#### LSAT: item response

Section 6 of the Law School Aptitude Test (LSAT) is a 5-item multiple choice test; students score 1 on each item for the correct answer and 0 otherwise, giving R = 32 possible response patterns.Boch and Lieberman (1970) present data on LSAT for N = 1000 students, part of which is shown below. The above data may be analysed using the one-parameter Rasch model (see Andersen (1980), pp.253-254; Boch and Aitkin (1981)). The probability pjk that student j responds correctly to item k is assumed to follow a logistic function parameterized by an `item difficulty' or threshold parameter αk and a latent variable θj representing the student's underlying ability. The ability parameters are assumed to have a Normal distribution in the population of students. That is:

logit(pjk) = θj - αk, j = 1,...,1000; k = 1,...,5

θj ~ Normal(0, τ)

The above model is equivalent to the following random effects logistic regression:

logit(pjk) = βθj - αk, j = 1,...,1000; k = 1,...,5

θj ~ Normal(0, 1)

where β corresponds to the scale parameter (β2 = τ) of the latent ability distribution. We assume a half-normal distribution with small precision for β; this represents vague prior information but constrains β to be positive. Standard vague normal priors are assumed for the αk's. Note that the location of the αk's depend upon the mean of the prior distribution for θj which we have arbitrarily fixed to be zero. Alternatively, Boch and Aitkin ensure identifiability by imposing a sum-to-zero constraint on the αk's. Hence we calculate ak = αk - αbar to enable comparision of the BUGS posterior parameter estimates with the Boch and Aitkin marginal maximum likelihood estimates.
BUGS language for LSAT model

model
{
# Calculate individual (binary) responses to each test from multinomial data
for (j in 1 : culm) {
for (k in 1 : T) {
r[j, k] <- response[1, k]
}
}
for (i in 2 : R) {
for (j in culm[i - 1] + 1 : culm[i]) {
for (k in 1 : T) {
r[j, k] <- response[i, k]
}
}
}
# Rasch model
for (j in 1 : N) {
for (k in 1 : T) {
logit(p[j, k]) <- beta * theta[j] - alpha[k]
r[j, k] ~ dbern(p[j, k])
}
theta[j] ~ dnorm(0, 1)
}
# Priors
for (k in 1 : T) {
alpha[k] ~ dnorm(0, 0.0001)
a[k] <- alpha[k] - mean(alpha[])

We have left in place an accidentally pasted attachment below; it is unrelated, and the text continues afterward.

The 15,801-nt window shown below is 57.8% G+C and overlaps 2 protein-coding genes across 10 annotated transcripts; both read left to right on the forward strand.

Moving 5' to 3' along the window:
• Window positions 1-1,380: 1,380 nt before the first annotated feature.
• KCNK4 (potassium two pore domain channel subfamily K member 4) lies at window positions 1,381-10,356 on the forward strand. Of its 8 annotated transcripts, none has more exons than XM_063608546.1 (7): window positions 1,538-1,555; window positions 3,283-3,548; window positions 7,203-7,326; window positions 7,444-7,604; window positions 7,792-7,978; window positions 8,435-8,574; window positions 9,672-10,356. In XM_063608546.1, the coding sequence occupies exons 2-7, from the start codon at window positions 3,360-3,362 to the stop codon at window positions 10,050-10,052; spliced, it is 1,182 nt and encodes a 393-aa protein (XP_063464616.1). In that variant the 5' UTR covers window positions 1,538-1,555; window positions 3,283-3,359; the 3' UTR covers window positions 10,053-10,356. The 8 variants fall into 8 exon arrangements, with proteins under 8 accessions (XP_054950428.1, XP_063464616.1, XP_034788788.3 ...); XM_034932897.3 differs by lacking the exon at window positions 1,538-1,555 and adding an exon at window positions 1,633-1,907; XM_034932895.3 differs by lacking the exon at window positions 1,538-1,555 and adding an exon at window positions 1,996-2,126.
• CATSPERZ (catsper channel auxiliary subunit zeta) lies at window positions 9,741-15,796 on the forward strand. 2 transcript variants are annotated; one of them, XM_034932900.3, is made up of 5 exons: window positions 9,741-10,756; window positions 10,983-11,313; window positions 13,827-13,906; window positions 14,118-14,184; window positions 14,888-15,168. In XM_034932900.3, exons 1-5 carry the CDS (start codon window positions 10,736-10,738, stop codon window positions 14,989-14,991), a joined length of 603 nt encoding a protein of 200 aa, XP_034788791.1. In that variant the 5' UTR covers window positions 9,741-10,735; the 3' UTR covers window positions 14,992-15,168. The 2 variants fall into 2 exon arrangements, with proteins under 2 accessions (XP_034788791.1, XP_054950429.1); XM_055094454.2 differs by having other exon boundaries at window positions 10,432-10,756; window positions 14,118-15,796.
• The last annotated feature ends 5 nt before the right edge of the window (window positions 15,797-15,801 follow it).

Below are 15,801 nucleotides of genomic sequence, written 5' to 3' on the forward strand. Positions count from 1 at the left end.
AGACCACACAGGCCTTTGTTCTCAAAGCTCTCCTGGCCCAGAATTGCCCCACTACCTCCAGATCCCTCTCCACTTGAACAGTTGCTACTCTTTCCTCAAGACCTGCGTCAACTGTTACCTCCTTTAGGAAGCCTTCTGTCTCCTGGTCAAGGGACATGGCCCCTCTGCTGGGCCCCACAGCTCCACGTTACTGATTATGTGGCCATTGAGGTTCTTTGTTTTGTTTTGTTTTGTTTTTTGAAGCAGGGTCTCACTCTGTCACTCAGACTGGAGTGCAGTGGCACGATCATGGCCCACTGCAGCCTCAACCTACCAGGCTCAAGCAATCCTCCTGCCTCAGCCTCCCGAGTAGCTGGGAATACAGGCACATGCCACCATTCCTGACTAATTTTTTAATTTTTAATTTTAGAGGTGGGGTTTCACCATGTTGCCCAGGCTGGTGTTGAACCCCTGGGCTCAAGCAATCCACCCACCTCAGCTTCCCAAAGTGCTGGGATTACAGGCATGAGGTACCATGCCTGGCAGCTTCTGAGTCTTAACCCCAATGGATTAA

}
beta ~ dunif(0, 1000)
}

Note that the data are read into BUGS in the original multinomial format to economize on space and effort. The 5 times 1000 individual binary responses for each item and student are then created within BUGS using the index variable culm (read in from the data file), where culm[i] = cumulative number of students recording response patterns 1, 2, ..., i; i <= R.

NB when generating initial values do not check the fix founder box in the Specification Tool. If you do all the theta will be set to zero and beta will go to la-la land.
##### Data
``` list(N = 1000, R = 32, T = 5,      culm = c(3, 9, 11, 22, 23, 24, 27, 31, 32, 40, 40, 56, 56, 59, 61, 76, 86, 115, 129, 210, 213, 241, 256, 336, 352, 408,               429, 602, 613, 674, 702, 1000),   response = structure(.Data = c(                     0, 0, 0, 0, 0,                0, 0, 0, 0, 1,                0, 0, 0, 1, 0,                0, 0, 0, 1, 1,                0, 0, 1, 0, 0,                0, 0, 1, 0, 1,                0, 0, 1, 1, 0,                0, 0, 1, 1, 1,                0, 1, 0, 0, 0,                0, 1, 0, 0, 1,                0, 1, 0, 1, 0,                0, 1, 0, 1, 1,                0, 1, 1, 0, 0,                0, 1, 1, 0, 1,                0, 1, 1, 1, 0,                0, 1, 1, 1, 1,                1, 0, 0, 0, 0,                1, 0, 0, 0, 1,                1, 0, 0, 1, 0,                1, 0, 0, 1, 1,                1, 0, 1, 0, 0,                1, 0, 1, 0, 1,                1, 0, 1, 1, 0,                1, 0, 1, 1, 1,                1, 1, 0, 0, 0,                1, 1, 0, 0, 1,                1, 1, 0, 1, 0,                1, 1, 0, 1, 1,                1, 1, 1, 0, 0,                1, 1, 1, 0, 1,                1, 1, 1, 1, 0,                1, 1, 1, 1, 1), .Dim = c(32, 5))) ```
##### Inits for chain 1
``` list(alpha = c(0,0,0,0,0), beta = 1) ```

##### Inits for chain 2
``` list(alpha = c(1.0,1.0,1.0, 1.0, 1.0), beta = 2) ```
Results